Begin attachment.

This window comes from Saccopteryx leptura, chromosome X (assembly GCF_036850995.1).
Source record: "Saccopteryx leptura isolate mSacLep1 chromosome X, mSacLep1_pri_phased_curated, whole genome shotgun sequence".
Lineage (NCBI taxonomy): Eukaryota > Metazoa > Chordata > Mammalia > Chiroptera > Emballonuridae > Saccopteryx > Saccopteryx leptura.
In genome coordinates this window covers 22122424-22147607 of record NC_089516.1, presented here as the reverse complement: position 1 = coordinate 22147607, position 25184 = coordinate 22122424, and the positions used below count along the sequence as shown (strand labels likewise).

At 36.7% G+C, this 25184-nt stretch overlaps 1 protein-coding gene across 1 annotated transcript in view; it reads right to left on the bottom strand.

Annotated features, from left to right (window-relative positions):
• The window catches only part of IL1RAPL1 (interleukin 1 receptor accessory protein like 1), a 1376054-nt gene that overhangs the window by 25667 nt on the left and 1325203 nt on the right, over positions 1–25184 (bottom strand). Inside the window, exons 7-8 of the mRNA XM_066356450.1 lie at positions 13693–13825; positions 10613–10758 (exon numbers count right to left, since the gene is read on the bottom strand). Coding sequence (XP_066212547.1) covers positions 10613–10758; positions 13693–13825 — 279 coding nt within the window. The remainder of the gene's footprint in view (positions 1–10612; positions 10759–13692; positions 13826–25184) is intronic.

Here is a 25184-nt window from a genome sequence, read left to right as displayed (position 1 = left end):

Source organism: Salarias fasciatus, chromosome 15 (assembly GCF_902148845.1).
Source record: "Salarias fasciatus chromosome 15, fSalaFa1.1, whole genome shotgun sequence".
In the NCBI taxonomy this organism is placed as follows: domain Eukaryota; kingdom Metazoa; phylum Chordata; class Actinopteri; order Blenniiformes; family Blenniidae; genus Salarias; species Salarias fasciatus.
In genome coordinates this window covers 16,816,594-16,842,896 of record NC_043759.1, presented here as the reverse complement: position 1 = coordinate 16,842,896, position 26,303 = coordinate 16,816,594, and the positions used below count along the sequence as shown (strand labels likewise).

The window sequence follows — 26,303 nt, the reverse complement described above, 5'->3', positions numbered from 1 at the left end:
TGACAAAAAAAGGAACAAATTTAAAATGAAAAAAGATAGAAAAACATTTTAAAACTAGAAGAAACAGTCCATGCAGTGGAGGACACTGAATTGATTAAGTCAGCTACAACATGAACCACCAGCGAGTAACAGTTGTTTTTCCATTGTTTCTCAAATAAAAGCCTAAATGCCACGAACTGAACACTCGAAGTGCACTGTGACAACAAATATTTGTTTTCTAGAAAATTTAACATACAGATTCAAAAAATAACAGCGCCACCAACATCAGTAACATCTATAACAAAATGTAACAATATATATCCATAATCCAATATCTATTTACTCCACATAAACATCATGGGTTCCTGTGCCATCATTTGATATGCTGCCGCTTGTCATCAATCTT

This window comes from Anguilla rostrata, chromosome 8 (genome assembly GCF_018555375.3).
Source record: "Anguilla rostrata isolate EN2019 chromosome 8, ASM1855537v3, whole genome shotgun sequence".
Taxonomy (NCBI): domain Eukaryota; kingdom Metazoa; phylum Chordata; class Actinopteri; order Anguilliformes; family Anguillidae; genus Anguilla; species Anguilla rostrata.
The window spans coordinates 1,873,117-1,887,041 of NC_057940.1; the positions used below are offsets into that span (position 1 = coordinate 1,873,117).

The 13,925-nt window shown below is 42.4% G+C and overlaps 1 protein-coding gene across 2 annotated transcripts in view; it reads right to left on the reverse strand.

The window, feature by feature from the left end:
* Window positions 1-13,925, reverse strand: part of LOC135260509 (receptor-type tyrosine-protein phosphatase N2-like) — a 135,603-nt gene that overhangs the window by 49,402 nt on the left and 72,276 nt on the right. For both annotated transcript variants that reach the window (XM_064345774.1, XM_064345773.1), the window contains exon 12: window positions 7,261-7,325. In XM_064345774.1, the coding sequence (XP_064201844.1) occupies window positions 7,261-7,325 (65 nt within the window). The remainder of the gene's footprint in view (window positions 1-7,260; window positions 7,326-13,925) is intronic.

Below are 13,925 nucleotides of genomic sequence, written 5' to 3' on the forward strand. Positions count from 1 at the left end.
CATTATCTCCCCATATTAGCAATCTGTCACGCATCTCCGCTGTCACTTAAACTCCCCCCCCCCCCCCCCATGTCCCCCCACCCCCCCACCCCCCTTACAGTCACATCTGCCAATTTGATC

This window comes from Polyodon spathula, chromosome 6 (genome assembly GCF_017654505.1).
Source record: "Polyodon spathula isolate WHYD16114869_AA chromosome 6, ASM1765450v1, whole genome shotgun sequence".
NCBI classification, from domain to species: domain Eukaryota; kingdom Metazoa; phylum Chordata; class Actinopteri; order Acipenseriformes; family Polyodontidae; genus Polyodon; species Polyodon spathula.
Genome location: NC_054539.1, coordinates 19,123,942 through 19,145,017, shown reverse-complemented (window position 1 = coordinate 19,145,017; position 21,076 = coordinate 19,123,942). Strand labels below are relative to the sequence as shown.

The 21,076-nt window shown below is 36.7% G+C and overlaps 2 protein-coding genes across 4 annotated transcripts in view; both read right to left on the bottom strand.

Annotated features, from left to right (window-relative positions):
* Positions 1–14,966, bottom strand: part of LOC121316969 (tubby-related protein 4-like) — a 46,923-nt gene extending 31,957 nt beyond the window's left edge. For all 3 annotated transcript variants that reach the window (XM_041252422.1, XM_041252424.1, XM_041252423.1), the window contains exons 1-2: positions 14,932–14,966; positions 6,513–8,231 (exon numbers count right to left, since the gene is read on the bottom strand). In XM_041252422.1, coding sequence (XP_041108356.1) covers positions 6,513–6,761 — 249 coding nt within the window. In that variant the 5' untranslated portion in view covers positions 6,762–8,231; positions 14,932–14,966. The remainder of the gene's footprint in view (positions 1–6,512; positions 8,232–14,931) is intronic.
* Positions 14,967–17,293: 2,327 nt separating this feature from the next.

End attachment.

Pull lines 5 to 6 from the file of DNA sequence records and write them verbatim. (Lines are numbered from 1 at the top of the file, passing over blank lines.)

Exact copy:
At 36.7% G+C, this 25184-nt stretch overlaps 1 protein-coding gene across 1 annotated transcript in view; it reads right to left on the bottom strand.

Annotated features, from left to right (window-relative positions):